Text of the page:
Men sent to cookery lessons by GPs so they can look after sick wives
Men are being sent to cookery lessons by their GPs so they can look after their sick wives
- Norman Johnson, 79, from Surrey, attends the Man With A Pan cookery course
- His wife’ multiple sclerosis has left her in a wheelchair and barely able to move
- Mr Johnson is one of many encouraged by a doctor to attend the cookery classes
- Known as social prescribing, GPs are encouraged to recommend support groups
Norman Johnson, 79, is sautéing lamb mince, gently spiced with cinnamon, cumin and turmeric.
His keema curry looks, and smells, delicious – and I know from experience that making one from scratch isn’t entry-grade cooking.
So I’m surprised to discover that a few months back, Norman’s culinary repertoire didn’t stretch much further than an omelette.
‘I’ve been married for 54 years and until recently my wife did all the cooking. I could do eggs and a sandwich but that was about it,’ he tells me before plunging a teaspoon into a steaming pot of lentil dhal, tasting it for seasoning.
Norman Johnson (pictured), 79, from Surrey, now cooks for his wife after her multiple sclerosis worsened, leaving her wheelchair-bound and barely able to move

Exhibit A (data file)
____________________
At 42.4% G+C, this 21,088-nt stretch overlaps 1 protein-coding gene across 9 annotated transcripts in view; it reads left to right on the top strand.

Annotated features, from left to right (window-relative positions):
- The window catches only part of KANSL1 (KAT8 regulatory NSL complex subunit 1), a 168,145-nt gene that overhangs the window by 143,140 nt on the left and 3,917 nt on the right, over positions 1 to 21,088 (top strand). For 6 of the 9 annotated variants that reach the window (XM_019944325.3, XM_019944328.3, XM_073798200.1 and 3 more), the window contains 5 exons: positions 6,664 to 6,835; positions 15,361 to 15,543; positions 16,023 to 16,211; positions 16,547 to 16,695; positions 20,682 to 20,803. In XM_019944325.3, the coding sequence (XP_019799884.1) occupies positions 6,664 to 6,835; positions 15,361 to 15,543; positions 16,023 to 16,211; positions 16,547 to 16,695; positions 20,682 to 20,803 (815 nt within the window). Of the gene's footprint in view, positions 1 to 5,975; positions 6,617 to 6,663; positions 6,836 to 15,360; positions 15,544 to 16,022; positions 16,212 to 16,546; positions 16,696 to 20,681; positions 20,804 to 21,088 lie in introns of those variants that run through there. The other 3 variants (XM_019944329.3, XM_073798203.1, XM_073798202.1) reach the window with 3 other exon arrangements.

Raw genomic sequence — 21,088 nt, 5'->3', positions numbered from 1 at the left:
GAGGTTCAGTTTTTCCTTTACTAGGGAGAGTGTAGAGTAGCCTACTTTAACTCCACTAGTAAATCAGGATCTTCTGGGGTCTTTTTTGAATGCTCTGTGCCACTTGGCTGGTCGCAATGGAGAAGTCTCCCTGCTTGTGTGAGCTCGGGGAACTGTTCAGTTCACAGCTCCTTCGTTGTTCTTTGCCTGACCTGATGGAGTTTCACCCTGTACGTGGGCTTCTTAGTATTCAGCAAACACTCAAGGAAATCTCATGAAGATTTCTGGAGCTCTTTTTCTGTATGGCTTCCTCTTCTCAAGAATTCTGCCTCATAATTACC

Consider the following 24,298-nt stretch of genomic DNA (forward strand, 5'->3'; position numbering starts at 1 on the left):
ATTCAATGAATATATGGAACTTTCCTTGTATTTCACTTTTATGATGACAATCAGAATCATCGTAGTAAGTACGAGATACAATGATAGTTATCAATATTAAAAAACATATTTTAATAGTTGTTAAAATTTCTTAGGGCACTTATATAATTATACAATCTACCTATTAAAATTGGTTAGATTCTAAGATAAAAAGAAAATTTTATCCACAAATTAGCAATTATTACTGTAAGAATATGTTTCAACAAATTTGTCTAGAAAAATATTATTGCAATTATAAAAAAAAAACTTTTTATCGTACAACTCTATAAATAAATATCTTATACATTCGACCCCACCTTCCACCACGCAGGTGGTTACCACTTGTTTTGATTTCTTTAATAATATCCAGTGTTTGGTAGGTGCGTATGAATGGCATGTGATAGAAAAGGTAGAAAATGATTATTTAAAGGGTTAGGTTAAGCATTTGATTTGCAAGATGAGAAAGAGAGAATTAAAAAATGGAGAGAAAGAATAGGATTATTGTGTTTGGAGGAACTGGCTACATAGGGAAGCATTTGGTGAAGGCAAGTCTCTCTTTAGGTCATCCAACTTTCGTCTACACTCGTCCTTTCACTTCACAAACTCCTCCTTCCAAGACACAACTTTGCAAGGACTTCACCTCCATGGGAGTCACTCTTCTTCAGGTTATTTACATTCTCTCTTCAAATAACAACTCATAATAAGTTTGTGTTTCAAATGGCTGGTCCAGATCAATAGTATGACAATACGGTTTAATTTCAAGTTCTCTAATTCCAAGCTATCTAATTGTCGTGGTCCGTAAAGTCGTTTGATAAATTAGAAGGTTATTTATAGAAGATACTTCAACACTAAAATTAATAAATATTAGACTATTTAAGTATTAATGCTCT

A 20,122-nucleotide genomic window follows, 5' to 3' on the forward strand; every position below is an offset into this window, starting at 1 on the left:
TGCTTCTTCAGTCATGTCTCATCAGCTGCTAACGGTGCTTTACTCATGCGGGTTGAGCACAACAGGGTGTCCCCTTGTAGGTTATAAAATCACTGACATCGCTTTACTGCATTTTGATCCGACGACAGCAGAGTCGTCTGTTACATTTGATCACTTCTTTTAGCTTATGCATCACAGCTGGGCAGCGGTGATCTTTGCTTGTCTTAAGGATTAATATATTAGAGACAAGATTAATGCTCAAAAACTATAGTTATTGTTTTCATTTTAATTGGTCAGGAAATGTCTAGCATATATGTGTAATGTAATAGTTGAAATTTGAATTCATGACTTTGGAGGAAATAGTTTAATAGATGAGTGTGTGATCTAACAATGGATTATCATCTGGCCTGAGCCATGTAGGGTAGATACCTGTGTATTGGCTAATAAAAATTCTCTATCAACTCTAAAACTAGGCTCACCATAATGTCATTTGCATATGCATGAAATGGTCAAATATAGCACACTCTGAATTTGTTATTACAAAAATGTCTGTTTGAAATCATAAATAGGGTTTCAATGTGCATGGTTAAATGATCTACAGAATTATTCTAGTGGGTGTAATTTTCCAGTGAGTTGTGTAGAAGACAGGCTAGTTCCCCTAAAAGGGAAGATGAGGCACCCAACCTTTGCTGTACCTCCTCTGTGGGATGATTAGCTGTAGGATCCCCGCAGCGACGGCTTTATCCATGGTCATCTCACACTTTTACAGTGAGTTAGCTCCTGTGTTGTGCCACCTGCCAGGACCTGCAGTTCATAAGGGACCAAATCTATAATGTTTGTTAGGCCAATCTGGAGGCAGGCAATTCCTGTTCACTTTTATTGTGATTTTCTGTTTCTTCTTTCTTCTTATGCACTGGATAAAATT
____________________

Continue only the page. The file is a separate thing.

Norman joined Man In A Pan upon the recommendation of his doctor, to help him learn cook. Founder Robin Van Creveld (pictured with reporter Eve Simmons) specialises in community cooking projects, and believes that the benefits of his classes span far beyond the kitchen
Norman explains that his wife has suffered from multiple sclerosis since she was 20. In the past five years her condition has rapidly deteriorated, leaving her wheelchair-bound and barely able to move.
‘It’s now my job to look after her,’ says the retired carpenter, and father of two grown-up children, from Surrey. ‘Whatever she needs, I’ll do it for her. I had to learn to cook for her, but also for myself.’
We are at a cooking class at the Camberley community centre in Surrey, designed to get men into the kitchen. Many of the 150 regular attendees, like Norman, are full-time carers for their unwell spouse. Others are widowers, suddenly tasked with the everyday jobs that were once the work of their wives.
Some suffer mental health problems and are seeking therapeutic activities; others are simply there to make a friend or two.
The cookery course, Man With A Pan, which runs in Brighton, Kent and Surrey Heath, is, as ordinary as it seems, part of a cutting-edge health trend.
Known as social prescribing, NHS GPs are now encouraged to tell patients about support groups or community projects rather than dish out pills. It might be a local gym that offers free or discounted membership, an open-to-all choir or a gardening club.
In the case of Man With A Pan, many of the budding chefs have been told by their family doctor to sign up – and have gained some much-needed culinary skills as a result. The mental and physical health burden of carers is well-known, and almost half of them are men. A report last year by charity Carers Trust found that one in three carers suffers ill-health of some kind.